Why We Forecast – How to Minimise Waste from the Outset
Marketing is one of the least trusted business functions. Every department produces forecasts, but this is less associated with marketing. How can we change this? To build trust and communication between marketing and your key stakeholders, accurate forecasting is the key. It also helps to minimise risk, cut waste, improve outcomes and credibility.
There are some challenges and limitations you may experience when forecasting. Digital marketing (and the world at large) is changing faster than ever; automation is becoming more prevalent, and measuring and tracking user behaviour is more difficult as users are presented with better, clearer privacy/tracking options.
This does present some amazing opportunities to set yourself apart from the competition. What mix of channels can help you grow? How do the marketing channels work together? It also helps to ensure that you do not pursue any channels which are unprofitable, whilst maintaining focus on the ultimate outcome of revenue/profitability. Ensure your tracking & measurement are correct and identify opportunities to improve it. Fundamentally, this encourages long-term thinking, considering retention and loyalty, customer lifetime value and other valuable measures of success.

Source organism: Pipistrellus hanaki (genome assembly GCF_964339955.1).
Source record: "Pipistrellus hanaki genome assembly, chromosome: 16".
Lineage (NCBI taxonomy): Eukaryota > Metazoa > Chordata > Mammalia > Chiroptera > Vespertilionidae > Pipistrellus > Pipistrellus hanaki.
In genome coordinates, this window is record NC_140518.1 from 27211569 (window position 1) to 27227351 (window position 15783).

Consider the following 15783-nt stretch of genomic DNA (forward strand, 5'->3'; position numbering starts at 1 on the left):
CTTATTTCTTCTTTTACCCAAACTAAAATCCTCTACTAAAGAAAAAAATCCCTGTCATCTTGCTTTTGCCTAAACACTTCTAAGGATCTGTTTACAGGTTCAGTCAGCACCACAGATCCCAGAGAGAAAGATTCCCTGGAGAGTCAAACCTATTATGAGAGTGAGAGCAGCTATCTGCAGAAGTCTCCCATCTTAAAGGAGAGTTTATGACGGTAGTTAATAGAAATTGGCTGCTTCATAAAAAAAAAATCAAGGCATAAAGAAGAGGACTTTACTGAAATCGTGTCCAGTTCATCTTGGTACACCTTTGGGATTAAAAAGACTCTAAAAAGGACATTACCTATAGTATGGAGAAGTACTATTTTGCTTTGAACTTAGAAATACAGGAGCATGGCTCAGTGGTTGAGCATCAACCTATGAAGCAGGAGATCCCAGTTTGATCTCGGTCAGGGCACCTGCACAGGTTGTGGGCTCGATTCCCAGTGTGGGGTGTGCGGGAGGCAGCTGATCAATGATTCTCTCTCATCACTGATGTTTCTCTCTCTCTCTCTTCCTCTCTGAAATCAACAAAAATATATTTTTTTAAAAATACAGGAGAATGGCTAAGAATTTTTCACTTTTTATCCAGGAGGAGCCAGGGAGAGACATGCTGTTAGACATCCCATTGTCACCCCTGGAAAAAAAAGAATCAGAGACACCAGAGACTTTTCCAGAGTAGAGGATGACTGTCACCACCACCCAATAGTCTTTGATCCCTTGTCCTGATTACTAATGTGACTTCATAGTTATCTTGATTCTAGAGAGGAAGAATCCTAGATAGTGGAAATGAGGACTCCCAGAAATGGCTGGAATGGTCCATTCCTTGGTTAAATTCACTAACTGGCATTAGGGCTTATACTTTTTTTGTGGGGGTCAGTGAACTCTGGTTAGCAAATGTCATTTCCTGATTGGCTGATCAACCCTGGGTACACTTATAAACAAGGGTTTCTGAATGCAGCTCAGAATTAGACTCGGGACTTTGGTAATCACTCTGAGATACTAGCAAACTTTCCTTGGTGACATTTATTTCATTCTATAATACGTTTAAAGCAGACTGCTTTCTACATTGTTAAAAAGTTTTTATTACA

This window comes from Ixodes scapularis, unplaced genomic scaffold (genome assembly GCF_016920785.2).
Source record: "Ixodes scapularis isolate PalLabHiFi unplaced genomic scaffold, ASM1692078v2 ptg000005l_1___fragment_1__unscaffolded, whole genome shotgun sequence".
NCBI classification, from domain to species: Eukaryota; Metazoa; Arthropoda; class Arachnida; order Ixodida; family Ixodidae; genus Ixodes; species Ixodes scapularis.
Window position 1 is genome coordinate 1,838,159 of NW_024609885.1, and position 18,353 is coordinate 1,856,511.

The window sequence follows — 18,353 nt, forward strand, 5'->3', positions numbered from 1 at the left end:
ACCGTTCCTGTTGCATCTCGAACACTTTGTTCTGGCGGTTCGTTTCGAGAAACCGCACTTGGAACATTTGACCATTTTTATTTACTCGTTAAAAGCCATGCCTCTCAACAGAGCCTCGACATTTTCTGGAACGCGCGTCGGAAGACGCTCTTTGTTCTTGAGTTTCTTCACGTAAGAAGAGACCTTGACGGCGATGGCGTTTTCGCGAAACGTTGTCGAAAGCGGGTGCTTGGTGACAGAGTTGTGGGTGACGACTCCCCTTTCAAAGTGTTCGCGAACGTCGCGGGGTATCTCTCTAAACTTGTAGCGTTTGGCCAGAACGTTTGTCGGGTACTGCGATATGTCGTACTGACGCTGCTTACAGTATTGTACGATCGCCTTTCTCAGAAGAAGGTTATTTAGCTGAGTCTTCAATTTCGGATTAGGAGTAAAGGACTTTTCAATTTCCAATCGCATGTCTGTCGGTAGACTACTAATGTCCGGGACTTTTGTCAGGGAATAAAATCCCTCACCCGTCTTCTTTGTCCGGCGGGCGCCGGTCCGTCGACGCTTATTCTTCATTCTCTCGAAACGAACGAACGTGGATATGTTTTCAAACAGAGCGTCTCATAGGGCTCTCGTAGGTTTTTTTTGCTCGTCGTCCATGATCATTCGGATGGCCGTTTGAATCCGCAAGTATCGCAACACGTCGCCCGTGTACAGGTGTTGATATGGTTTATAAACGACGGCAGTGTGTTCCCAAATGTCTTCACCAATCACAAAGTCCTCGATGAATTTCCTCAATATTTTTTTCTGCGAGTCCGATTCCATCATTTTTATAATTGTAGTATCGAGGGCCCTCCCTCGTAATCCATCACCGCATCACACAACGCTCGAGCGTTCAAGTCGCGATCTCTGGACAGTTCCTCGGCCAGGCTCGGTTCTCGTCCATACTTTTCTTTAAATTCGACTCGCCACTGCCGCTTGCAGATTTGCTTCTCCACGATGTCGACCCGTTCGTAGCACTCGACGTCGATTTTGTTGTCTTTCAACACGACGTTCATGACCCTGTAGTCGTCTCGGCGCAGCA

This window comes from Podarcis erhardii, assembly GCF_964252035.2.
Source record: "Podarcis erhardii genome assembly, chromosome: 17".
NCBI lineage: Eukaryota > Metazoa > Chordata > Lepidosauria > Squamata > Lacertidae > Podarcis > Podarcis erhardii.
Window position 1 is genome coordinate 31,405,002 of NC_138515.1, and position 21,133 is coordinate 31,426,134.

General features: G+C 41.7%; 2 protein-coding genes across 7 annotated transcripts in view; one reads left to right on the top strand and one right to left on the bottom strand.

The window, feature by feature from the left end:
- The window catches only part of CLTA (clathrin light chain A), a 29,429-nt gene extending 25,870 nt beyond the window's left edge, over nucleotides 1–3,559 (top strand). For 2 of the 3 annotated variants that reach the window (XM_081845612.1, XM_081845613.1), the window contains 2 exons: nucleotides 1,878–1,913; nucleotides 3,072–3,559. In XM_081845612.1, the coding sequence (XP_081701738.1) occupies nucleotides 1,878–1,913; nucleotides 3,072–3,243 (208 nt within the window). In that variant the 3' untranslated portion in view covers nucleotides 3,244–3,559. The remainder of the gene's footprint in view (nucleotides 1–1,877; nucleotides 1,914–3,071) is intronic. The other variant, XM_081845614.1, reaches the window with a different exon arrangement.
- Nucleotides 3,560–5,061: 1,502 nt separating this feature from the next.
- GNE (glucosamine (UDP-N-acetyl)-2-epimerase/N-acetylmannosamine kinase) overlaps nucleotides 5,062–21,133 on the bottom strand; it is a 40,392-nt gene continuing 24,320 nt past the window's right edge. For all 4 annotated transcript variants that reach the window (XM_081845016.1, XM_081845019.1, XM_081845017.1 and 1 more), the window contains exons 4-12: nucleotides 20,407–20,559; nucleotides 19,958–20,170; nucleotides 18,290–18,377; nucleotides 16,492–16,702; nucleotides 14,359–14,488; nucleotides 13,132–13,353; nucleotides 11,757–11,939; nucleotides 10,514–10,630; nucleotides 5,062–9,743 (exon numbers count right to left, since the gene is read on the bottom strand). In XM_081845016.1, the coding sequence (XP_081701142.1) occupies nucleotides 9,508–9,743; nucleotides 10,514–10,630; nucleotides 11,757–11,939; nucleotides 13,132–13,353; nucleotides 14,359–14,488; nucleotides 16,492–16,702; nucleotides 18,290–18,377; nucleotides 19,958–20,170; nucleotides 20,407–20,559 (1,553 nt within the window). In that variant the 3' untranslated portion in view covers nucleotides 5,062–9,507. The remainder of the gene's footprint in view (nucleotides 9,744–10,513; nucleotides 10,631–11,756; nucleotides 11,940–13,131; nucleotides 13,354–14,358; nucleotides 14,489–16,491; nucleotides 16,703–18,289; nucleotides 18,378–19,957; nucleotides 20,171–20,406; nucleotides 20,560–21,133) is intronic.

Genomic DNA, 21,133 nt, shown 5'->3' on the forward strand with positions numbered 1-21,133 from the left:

How do we forecast?
Audit current activity and assess what opportunities there are to improve performance to provide context to your forecast. Use the off-the-shelf tools available to you and look at a longer date range to understand both performance fluctuations and seasonality pre- and post-COVID. If you do not have any data (start-ups, etc.), look at industry benchmarks for guidance.
For paid social and display/video channels, think about audience size. Consider the first-party data the client has access to, and the amount and quality of the creative you will have available for the campaigns. Apply forecasting for organic search and uplifts from conversion rate optimisation if relevant.
This all culminates in a 12-month forecast, which then takes into account seasonality, offers and other key trading patterns and periods.
Guidelines & Hurdles
To make a forecast as successful and accurate as possible, use pre-existing data to check its validity and be conservative – try where possible to under promise and over deliver. Don’t forget to take the time to understand your client’s business and consider seasonality, and know how accurate the conversion rates are (for example, lead to sale CR%).
We have had a lot of success doing this; sometimes we have been too conservative, sometimes we have been too bold. The longer you work with a client, the more accurate a forecast you will be able to produce.
So why not have a go yourself? We’d love to know how you forecast outcomes from your campaigns and marketing plans.